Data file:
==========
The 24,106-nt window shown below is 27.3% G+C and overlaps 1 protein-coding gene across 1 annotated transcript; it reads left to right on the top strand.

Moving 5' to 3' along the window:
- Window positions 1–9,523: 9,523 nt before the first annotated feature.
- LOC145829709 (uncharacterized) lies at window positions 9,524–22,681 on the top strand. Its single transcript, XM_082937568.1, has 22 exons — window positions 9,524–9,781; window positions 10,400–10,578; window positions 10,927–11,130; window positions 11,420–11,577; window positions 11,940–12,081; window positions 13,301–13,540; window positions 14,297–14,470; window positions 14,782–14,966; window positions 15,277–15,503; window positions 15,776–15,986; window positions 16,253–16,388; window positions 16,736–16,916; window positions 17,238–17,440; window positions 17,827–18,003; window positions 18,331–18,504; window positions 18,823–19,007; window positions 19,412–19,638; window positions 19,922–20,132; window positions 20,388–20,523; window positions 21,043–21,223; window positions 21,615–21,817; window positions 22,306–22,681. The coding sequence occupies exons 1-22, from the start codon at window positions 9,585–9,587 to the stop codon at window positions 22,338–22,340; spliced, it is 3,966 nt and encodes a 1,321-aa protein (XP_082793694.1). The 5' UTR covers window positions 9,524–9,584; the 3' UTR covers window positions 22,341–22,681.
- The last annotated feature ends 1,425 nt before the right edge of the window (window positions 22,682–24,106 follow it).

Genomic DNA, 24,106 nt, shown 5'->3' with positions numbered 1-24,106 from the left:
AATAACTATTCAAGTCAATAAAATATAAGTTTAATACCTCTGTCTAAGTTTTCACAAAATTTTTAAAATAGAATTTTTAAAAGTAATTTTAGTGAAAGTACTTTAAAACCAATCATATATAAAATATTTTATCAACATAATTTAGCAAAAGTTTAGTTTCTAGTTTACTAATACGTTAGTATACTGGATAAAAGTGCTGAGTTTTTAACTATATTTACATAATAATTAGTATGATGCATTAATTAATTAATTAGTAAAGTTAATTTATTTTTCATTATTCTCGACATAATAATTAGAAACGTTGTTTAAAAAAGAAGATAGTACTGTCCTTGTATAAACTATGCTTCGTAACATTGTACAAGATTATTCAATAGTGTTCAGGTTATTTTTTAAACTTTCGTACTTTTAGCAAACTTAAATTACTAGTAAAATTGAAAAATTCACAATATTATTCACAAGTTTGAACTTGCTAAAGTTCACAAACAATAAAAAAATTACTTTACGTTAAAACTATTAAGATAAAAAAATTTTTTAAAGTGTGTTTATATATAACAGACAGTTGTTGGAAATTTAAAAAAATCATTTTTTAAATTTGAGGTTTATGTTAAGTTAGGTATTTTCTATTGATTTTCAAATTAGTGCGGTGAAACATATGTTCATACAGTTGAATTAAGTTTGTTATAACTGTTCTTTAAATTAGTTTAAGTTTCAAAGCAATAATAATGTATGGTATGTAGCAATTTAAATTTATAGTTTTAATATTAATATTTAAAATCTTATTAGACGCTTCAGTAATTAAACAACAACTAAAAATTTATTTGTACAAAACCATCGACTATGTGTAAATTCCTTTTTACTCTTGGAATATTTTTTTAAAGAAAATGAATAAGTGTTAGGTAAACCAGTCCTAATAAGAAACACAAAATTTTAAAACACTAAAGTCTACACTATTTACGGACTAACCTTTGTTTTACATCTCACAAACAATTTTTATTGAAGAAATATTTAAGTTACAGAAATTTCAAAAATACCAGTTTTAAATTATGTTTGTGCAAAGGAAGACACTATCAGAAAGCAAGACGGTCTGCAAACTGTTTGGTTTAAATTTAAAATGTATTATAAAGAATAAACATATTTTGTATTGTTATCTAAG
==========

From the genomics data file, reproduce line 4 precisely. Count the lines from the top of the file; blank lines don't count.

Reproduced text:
- LOC145829709 (uncharacterized) lies at window positions 9,524–22,681 on the top strand. Its single transcript, XM_082937568.1, has 22 exons — window positions 9,524–9,781; window positions 10,400–10,578; window positions 10,927–11,130; window positions 11,420–11,577; window positions 11,940–12,081; window positions 13,301–13,540; window positions 14,297–14,470; window positions 14,782–14,966; window positions 15,277–15,503; window positions 15,776–15,986; window positions 16,253–16,388; window positions 16,736–16,916; window positions 17,238–17,440; window positions 17,827–18,003; window positions 18,331–18,504; window positions 18,823–19,007; window positions 19,412–19,638; window positions 19,922–20,132; window positions 20,388–20,523; window positions 21,043–21,223; window positions 21,615–21,817; window positions 22,306–22,681. The coding sequence occupies exons 1-22, from the start codon at window positions 9,585–9,587 to the stop codon at window positions 22,338–22,340; spliced, it is 3,966 nt and encodes a 1,321-aa protein (XP_082793694.1). The 5' UTR covers window positions 9,524–9,584; the 3' UTR covers window positions 22,341–22,681.